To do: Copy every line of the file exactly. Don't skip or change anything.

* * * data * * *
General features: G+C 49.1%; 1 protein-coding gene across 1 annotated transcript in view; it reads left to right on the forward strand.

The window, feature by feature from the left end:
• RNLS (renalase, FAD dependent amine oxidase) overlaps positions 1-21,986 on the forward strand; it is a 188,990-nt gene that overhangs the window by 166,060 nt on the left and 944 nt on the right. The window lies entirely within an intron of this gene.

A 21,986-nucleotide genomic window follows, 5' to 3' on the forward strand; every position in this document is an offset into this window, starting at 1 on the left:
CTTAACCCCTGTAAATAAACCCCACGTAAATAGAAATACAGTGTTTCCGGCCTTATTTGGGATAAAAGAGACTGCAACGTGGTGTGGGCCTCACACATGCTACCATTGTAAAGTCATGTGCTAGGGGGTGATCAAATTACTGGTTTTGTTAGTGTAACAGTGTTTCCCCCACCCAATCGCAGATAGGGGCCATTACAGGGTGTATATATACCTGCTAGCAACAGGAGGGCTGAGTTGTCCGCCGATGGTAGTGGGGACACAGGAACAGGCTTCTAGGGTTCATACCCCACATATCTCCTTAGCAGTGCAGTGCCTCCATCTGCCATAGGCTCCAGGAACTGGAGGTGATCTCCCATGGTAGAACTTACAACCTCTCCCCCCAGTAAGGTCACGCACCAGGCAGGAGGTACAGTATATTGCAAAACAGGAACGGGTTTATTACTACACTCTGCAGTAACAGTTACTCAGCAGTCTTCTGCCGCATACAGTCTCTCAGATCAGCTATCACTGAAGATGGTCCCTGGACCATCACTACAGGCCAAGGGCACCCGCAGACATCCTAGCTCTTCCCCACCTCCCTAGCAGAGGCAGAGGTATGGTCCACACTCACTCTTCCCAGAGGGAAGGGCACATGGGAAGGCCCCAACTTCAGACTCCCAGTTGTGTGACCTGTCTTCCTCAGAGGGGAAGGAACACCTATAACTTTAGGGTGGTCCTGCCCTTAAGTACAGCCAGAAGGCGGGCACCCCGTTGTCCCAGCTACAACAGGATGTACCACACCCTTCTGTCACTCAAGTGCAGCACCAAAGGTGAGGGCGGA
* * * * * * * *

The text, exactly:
General features: G+C 49.1%; 1 protein-coding gene across 1 annotated transcript in view; it reads left to right on the forward strand.

The window, feature by feature from the left end:
• RNLS (renalase, FAD dependent amine oxidase) overlaps positions 1-21,986 on the forward strand; it is a 188,990-nt gene that overhangs the window by 166,060 nt on the left and 944 nt on the right. The window lies entirely within an intron of this gene.

A 21,986-nucleotide genomic window follows, 5' to 3' on the forward strand; every position in this document is an offset into this window, starting at 1 on the left:
CTTAACCCCTGTAAATAAACCCCACGTAAATAGAAATACAGTGTTTCCGGCCTTATTTGGGATAAAAGAGACTGCAACGTGGTGTGGGCCTCACACATGCTACCATTGTAAAGTCATGTGCTAGGGGGTGATCAAATTACTGGTTTTGTTAGTGTAACAGTGTTTCCCCCACCCAATCGCAGATAGGGGCCATTACAGGGTGTATATATACCTGCTAGCAACAGGAGGGCTGAGTTGTCCGCCGATGGTAGTGGGGACACAGGAACAGGCTTCTAGGGTTCATACCCCACATATCTCCTTAGCAGTGCAGTGCCTCCATCTGCCATAGGCTCCAGGAACTGGAGGTGATCTCCCATGGTAGAACTTACAACCTCTCCCCCCAGTAAGGTCACGCACCAGGCAGGAGGTACAGTATATTGCAAAACAGGAACGGGTTTATTACTACACTCTGCAGTAACAGTTACTCAGCAGTCTTCTGCCGCATACAGTCTCTCAGATCAGCTATCACTGAAGATGGTCCCTGGACCATCACTACAGGCCAAGGGCACCCGCAGACATCCTAGCTCTTCCCCACCTCCCTAGCAGAGGCAGAGGTATGGTCCACACTCACTCTTCCCAGAGGGAAGGGCACATGGGAAGGCCCCAACTTCAGACTCCCAGTTGTGTGACCTGTCTTCCTCAGAGGGGAAGGAACACCTATAACTTTAGGGTGGTCCTGCCCTTAAGTACAGCCAGAAGGCGGGCACCCCGTTGTCCCAGCTACAACAGGATGTACCACACCCTTCTGTCACTCAAGTGCAGCACCAAAGGTGAGGGCGGA